One-Sided Limits

1. Mar 23, 2008

ae4jm

[SOLVED] One-Sided Limits

1. The problem statement, all variables and given/known data
I've been having problems solving for these one-sided limits.

1.$$\stackrel{lim}{x\rightarrow\pi^-}\frac{sinx}{1-cosx}$$

2.$$\stackrel{lim}{x\rightarrow\O^+}xln(x)$$

3.$$\stackrel{lim}{x\rightarrow\frac{\pi}{2}^-}(sec (x)-tan(x))$$

2. Relevant equations

3. The attempt at a solution

I solved #1 as =0/1 =0

I solved #2 as $$\stackrel{lim}{x\rightarrow\O^+}\frac{ln(x)}{\frac{1}{x}}$$

=$$\frac{\frac{1}{x}}{1}$$ = $$\frac{\frac{1}{0}}{1}$$

=0

I solved #3 as $$\stackrel{lim}{x\rightarrow\frac{\pi}{2}^-}(sec (x)-tan(x))$$

=$$\stackrel{lim}{x\rightarrow\frac{\pi}{2}^-}(\frac{1}{cosx}-\frac{sinx}{cosx})$$

=$$\stackrel{lim}{x\rightarrow\frac{\pi}{2}^-}(\frac{1-sinx}{cosx})$$ and I solved this down to =$$\stackrel{lim}{x\rightarrow\frac{\pi}{2}^-}tan(x)$$

= undefined

I'm missing some steps in these problems. Any help from you is greatly appreciated!

2. Mar 23, 2008

HallsofIvy

Staff Emeritus
How did you get 0/1? What is cos($\pi$)?

and why would 1/0 = 0??

Since you used L'Hopital's rule in #2, why not here?
$$\lim_{x\rightarrow \frac{\pi^-}{2}} \frac{1- sin(x)}{cos(x)}= \lim_{x\rightarrow \frac{\pi^-}{2}}\frac{-cos(x)}{sin(x)}[/itex] By the way- don't use "stackrel" in that way. [tex]\lim_{x\rightarrow \frac{\pi^-}{2}}$$
is much easier to read than
$$\stackrel{lim}{x\rightarrow\frac{\pi}{2}^-}$$

3. Mar 23, 2008

HallsofIvy

Staff Emeritus
And why would 1/0 be 0?

Since you used L'Hopital's rule in #2, why not here?
$$\lim_{x\rightarrow\frac{\pi^-}{2}}\frac{1- sin x}{cos x}= \lim_{x\rightarrow\frac{\pi^-}2}}\frac{cos x}{sin x}$$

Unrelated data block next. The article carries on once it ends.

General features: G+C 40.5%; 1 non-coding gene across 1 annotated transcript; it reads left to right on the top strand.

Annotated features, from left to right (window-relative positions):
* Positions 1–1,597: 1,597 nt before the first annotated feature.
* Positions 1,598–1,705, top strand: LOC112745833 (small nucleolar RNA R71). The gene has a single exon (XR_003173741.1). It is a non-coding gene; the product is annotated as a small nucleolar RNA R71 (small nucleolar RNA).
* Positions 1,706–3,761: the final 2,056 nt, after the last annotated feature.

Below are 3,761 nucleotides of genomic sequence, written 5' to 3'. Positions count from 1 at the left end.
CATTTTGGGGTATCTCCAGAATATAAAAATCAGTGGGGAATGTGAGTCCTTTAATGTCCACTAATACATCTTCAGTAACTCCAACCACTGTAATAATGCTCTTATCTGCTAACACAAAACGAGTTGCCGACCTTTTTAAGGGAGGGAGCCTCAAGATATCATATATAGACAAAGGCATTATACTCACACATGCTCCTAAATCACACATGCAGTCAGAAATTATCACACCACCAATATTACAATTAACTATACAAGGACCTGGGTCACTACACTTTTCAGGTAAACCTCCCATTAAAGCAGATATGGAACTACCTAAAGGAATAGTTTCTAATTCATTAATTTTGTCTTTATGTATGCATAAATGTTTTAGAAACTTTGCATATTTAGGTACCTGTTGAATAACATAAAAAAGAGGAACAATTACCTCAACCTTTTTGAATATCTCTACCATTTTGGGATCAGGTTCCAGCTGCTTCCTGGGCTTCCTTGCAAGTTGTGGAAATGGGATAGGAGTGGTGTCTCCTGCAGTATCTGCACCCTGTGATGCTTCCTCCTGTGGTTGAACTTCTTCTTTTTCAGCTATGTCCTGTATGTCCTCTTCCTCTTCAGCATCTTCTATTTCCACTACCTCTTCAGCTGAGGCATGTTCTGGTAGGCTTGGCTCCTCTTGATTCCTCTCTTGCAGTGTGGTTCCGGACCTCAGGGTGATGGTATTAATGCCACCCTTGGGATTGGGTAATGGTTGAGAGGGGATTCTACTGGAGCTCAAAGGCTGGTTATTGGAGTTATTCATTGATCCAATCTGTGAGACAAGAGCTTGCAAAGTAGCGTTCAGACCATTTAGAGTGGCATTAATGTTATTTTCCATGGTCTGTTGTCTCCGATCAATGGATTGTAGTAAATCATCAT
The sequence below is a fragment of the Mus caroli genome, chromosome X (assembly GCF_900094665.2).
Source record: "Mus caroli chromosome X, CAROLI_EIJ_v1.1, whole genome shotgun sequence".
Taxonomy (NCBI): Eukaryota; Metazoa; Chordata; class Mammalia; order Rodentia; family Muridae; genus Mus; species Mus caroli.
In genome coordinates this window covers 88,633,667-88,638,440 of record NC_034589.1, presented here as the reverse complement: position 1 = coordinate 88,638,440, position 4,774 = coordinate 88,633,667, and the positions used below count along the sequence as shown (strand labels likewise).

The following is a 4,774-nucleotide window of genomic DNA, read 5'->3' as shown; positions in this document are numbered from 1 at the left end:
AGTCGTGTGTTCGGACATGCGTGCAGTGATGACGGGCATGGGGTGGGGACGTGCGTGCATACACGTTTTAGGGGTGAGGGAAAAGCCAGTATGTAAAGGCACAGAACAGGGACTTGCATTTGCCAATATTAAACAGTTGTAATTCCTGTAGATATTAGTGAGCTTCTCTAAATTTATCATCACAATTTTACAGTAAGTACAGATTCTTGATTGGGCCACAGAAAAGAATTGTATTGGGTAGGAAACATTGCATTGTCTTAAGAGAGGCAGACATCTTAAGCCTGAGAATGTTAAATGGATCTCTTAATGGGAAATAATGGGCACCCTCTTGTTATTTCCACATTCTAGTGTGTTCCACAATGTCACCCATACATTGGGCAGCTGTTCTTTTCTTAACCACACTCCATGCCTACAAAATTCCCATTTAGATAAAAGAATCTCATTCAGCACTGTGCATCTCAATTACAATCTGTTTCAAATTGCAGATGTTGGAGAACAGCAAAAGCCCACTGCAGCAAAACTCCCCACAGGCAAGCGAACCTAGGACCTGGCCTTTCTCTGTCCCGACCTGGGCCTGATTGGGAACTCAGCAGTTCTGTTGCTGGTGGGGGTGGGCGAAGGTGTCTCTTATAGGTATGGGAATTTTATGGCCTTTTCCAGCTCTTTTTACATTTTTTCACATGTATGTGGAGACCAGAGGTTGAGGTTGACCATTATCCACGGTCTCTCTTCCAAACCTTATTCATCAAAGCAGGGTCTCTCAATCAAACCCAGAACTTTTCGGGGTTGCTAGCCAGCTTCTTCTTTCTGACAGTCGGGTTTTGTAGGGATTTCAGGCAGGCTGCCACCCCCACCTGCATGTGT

What is that limit?

By the way "stackrel" makes that very hard to read.
$$\lim_{x\rightarrow\frac{\pi^-}{2}}$$
is much better than
$$\stackrel{lim}{x\rightarrow\frac{\pi}{2}^-}$$
Click on the LaTex to see the code.

4. Mar 23, 2008

ae4jm

#1. I should have gotten 0/2 for #1, because cos(pi)=1 and 0/(1-(-1))=0/2
I thought that 0/(any nymber greater than or less than 0) is equal to 0, but if the fraction was 2/0, there would be an infinite, positive for the limit approaching from the right and negative infinity for numbers approaching from the left?

#2. I reworked through the problem several times and I keep getting (1/0)/1 which is, after going over my notes several times, = to infinity/1 which is = infinity

#3. I got = 0, after following L'Hopital's as you said. I originally -0/1, which would be = 0.

I apologize about the laytex from my previous post. I was unable to check the box for quoting your reply and when I clicked to preview my post on this reply I wasn't seeing any latex images, so I just used the harder to read way of expressing my answers--sorry for not using latex.

EDIT:
Is this what you were trying to get me to understand? That 1/0 in limits is equal to an infinite answer and that 0/1 in limits is equal to 0?

Last edited: Mar 23, 2008
5. Mar 23, 2008

ae4jm

Am I going about the solutions correctly now?

6. Mar 23, 2008

ae4jm

I found my error on problem #2. It should be equal to 0 after rewriting the form of the limit because it was indeterminant. I got it finalized and came up with 0 for the answer to number 2. Thanks HallsofIvy.